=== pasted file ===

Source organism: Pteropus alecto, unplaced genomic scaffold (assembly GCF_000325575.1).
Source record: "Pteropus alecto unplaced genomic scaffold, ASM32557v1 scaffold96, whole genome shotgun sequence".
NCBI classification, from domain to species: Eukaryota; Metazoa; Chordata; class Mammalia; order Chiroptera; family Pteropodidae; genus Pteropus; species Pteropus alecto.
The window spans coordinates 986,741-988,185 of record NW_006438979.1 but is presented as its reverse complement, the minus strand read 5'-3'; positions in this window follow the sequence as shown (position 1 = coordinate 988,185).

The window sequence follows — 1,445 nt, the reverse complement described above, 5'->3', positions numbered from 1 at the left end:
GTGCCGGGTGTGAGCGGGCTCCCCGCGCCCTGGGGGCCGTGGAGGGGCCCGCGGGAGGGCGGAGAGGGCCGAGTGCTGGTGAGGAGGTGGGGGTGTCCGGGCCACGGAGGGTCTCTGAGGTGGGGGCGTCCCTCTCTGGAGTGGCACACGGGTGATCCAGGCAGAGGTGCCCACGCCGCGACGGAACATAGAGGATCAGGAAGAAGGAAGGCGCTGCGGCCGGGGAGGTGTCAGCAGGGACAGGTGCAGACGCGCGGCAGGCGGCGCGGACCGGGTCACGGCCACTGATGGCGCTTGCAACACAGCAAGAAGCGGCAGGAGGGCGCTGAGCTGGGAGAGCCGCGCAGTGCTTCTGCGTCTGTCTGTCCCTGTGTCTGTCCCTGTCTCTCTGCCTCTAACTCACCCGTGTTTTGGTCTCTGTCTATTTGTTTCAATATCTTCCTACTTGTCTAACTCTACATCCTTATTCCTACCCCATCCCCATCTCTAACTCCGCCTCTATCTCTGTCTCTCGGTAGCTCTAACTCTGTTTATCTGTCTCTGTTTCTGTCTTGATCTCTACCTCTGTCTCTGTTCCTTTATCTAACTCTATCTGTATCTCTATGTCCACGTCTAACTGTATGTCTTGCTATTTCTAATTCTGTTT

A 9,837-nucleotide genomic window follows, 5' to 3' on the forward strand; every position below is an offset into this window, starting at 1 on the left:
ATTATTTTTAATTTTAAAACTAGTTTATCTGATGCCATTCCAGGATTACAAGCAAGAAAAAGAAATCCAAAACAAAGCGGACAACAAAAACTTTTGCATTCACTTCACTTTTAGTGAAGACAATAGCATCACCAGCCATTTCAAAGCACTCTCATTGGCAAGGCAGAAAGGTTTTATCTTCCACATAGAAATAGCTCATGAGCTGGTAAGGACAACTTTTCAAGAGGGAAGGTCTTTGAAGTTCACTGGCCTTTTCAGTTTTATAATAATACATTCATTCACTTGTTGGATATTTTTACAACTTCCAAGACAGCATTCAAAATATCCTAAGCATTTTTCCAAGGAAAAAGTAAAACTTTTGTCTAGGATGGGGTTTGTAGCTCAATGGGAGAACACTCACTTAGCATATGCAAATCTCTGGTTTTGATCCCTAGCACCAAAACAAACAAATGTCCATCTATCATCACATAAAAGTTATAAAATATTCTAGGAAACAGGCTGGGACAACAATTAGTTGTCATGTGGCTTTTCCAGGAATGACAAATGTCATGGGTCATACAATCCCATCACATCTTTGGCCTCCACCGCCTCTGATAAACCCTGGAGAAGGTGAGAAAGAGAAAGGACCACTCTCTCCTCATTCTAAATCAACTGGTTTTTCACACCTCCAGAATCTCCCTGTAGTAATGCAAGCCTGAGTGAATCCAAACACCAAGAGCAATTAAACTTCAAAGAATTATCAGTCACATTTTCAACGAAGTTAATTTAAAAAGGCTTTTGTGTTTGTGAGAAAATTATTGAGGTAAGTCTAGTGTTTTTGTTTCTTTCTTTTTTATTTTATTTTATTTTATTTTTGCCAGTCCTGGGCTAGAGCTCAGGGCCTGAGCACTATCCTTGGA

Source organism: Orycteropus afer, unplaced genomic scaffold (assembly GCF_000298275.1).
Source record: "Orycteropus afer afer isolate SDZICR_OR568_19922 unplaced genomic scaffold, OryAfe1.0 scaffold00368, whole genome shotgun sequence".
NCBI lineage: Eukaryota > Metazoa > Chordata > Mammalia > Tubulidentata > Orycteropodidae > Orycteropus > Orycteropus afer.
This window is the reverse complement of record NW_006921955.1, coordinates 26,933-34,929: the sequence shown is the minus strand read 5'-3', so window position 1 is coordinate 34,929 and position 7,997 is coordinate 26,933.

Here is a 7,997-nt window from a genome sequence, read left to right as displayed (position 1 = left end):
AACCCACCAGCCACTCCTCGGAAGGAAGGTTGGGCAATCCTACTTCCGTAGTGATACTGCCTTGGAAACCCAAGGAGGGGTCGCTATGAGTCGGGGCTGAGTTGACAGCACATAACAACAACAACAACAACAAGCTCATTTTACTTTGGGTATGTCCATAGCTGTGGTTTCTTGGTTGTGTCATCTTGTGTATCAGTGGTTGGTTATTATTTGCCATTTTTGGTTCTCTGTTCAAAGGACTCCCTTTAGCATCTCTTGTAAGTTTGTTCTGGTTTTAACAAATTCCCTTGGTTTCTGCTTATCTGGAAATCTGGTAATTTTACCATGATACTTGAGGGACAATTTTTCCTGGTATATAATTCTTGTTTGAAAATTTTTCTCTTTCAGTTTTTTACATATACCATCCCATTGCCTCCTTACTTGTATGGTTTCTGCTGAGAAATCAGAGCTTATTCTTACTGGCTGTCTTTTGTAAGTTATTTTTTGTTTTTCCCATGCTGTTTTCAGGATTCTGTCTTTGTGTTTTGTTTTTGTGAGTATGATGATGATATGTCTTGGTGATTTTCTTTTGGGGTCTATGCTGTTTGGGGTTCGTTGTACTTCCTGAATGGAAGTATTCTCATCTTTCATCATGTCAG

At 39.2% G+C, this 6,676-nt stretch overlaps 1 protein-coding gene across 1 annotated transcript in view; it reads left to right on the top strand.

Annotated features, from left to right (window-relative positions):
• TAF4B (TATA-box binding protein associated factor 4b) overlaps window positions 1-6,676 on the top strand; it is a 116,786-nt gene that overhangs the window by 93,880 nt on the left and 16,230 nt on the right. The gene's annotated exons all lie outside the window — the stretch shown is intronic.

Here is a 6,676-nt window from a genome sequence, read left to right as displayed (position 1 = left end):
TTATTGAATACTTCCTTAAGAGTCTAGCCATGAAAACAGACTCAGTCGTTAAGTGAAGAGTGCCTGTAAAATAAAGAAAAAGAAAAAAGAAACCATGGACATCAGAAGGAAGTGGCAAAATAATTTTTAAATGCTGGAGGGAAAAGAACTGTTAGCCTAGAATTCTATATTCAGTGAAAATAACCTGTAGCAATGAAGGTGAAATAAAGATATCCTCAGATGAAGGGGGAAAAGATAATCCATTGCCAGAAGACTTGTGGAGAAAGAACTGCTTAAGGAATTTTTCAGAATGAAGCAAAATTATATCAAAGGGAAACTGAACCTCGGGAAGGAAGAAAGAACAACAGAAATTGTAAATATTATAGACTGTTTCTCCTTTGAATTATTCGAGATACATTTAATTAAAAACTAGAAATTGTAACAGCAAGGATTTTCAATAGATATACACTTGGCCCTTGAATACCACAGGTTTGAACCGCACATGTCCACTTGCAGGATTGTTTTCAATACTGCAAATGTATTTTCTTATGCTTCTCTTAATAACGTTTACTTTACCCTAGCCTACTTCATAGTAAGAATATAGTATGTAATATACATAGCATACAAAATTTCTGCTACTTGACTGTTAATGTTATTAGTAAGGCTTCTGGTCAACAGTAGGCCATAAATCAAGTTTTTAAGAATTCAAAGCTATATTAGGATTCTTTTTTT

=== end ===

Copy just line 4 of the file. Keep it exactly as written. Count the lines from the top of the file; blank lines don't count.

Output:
The window spans coordinates 986,741-988,185 of record NW_006438979.1 but is presented as its reverse complement, the minus strand read 5'-3'; positions in this window follow the sequence as shown (position 1 = coordinate 988,185).